43 The area just south of Blind Creek consists of active farmlands near Route 3, and intermediate woods near North Pond. The canopy cover in this woods is about 90% and composed of American beech, hemlock, sugar maple, wild black cherry and paper birch. The understory cover is about 75%, the understory being about 15 feet tall.and including such species as hophornbeam, ironwood, serviceberry and witch hazel. The ground cover is almost 100% and consists of false solomon's seal, sensitive fern, Christmas fern, mayapple and foam flower. Near the shore of North Pond, a dense hemlock stand is found, with bog indicator species of clintonia, goldthread, wintergreen, bog rosemary, sweet gale and spagnum moss present. North Pond; South Sand Spits: The North Pond beach dune ecosystem is a dynamic area with regard to vegetation and geology. The dunes are approx imately 90 feet high on the sheltered bay side near the southern end of the spit. Blow-outs and foot trails are common throughout this section of public beach. A number of summer homes are located on the pond side of these dunes. This secondary dune system supports a mature woods which is about 50 feet in height and consists of black oak, American beech, hemlock, wild black cherry and basswood. The understory cover is 30% and contains serviceberry, quaking aspen, striped maple and pin cherry. Included in the ground cover are helleborine, starry flase solomon's seal, deadly nightshade, summer grape and Canada mayflower. The lake side, primary dunes have a sparse cover of cottonwood, quaking aspen and choke cherry. Little understory is present, black willow and pin cherry being the species found there. The ground cover contains beach grass,beach wormwood, poison ivy and summer grape. Towards the north end of this spit, the dunes level out and a change in the vegetation occurs. The few tree-s-pecies here include big-toothed aspen, quaking aspen, cottonwood and heart-leaved willow. The ground cover is almost exclusively beach grass. North Pond; North Sand Spits: The dunes of the north sand spit are about 70 feet in height and are vegetatively distinctive. The dune vegeta tion is divided into a lake side association and a pond side association, similar to that found on the south spit. Although the vegetation here is not as mature as that on the south spit, the composition is similar. The canopy of the lake side association consists of red oak, cottonwood, white ash and sugar maple. The understory contains choke cherry and stripedmaple. Beach grass interspersed with poison ivy is found in the ground cover. The pond side vegetation show the sheltering benefits of the dune. Here the vegetation is lush, with a canopy cover of 80%. This layer is predomi nantly sugar maple, American beech, hemlock, basswood and white ash. The understory cover is about 60% and contains serviceberry, striped maple and maple-leaf viburnum. The ground cover is dense throughout much of the forested area. The major species are starry false solomon's seal, helleborine and beech and maple The dune complex of both the north and south sand spits is extremely vulnerable. At the present time, the majority of the dunes are stabilized, but housing and intense recreational use are destroying vital primary dune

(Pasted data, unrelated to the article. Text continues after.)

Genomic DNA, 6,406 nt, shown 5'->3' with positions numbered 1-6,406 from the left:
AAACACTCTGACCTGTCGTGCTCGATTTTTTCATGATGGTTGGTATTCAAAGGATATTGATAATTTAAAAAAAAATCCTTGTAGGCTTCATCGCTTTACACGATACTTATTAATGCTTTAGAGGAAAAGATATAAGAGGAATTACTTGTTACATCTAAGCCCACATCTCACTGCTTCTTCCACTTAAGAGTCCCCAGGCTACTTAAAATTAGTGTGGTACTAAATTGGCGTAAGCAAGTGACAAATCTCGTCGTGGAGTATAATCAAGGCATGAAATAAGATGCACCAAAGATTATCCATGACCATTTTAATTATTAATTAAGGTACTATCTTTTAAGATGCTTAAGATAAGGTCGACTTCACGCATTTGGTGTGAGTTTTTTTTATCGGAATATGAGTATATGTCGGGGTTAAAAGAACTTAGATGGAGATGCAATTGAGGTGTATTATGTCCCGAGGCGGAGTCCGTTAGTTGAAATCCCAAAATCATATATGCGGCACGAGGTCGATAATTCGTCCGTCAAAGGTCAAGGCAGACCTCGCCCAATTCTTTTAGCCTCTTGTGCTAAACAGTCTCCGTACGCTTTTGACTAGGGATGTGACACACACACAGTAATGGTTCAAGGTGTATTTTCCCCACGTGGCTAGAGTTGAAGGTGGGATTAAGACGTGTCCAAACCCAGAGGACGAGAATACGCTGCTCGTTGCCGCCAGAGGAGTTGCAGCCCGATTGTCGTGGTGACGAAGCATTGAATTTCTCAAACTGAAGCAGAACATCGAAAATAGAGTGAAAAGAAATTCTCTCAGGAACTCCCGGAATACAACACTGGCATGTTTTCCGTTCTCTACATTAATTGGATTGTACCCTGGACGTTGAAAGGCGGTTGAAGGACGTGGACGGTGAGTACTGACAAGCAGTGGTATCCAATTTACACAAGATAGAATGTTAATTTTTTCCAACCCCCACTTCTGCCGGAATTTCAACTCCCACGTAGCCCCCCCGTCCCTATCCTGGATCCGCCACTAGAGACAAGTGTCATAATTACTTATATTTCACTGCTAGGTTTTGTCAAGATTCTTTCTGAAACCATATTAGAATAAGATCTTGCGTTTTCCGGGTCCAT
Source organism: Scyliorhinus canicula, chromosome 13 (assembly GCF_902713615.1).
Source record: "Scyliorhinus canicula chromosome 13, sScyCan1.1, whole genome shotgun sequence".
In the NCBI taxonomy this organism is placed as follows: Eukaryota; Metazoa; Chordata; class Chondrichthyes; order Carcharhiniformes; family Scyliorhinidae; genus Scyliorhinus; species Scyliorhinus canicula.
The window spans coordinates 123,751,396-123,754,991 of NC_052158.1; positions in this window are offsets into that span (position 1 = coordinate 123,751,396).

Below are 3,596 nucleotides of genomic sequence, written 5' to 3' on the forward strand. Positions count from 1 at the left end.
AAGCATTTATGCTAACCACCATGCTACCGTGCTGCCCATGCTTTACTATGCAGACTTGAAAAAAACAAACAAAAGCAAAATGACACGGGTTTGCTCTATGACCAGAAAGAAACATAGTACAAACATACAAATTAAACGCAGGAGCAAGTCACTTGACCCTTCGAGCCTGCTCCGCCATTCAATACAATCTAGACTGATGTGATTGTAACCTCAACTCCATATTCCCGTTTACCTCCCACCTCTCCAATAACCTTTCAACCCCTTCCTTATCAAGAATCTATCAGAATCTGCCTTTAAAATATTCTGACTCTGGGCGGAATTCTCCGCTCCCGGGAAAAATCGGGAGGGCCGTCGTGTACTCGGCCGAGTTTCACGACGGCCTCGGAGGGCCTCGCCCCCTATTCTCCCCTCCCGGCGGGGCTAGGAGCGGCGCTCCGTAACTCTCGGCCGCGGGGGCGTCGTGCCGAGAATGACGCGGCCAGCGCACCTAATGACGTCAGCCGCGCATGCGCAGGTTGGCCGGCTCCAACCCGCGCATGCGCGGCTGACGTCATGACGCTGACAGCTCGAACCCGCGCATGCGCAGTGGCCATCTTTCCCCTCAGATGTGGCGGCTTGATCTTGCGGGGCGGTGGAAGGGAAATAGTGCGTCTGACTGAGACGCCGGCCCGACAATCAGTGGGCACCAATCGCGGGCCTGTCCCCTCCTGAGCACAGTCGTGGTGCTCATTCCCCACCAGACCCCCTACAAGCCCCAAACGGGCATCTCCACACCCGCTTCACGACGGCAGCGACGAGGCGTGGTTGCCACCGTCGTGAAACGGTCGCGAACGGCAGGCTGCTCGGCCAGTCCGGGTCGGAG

44 vegetation. This destabilization of the dunes has already caused large scale shifting of parts of the south spit dunes. Carl Island: This island is located in North Pond, just south of the Greene Point area. Access is by boat only. Carl Island is a small island just 10 feet above the pond level and is therefore subject to per iodi c flooding. Trees 40 feet in height and forming a canopy cover of 40% are found on a small rise on the western part of the island. Species found here in clude black willow. red maple. white ash, wild black cherry and staghorn sumac. Choke cherry. staghorm sumac and speckled alder form dense stands on parts of the island. In wet areas, the ground cover contains cattail. jewelweed, spike rush and curled dock. In the drier areas, mayapple, in dian poke. evening primrose. dwarf St. Johnswort and deadly nightshade are common. Emergent vegetation includes cattail. spike rush. giant rush and arrow-arum.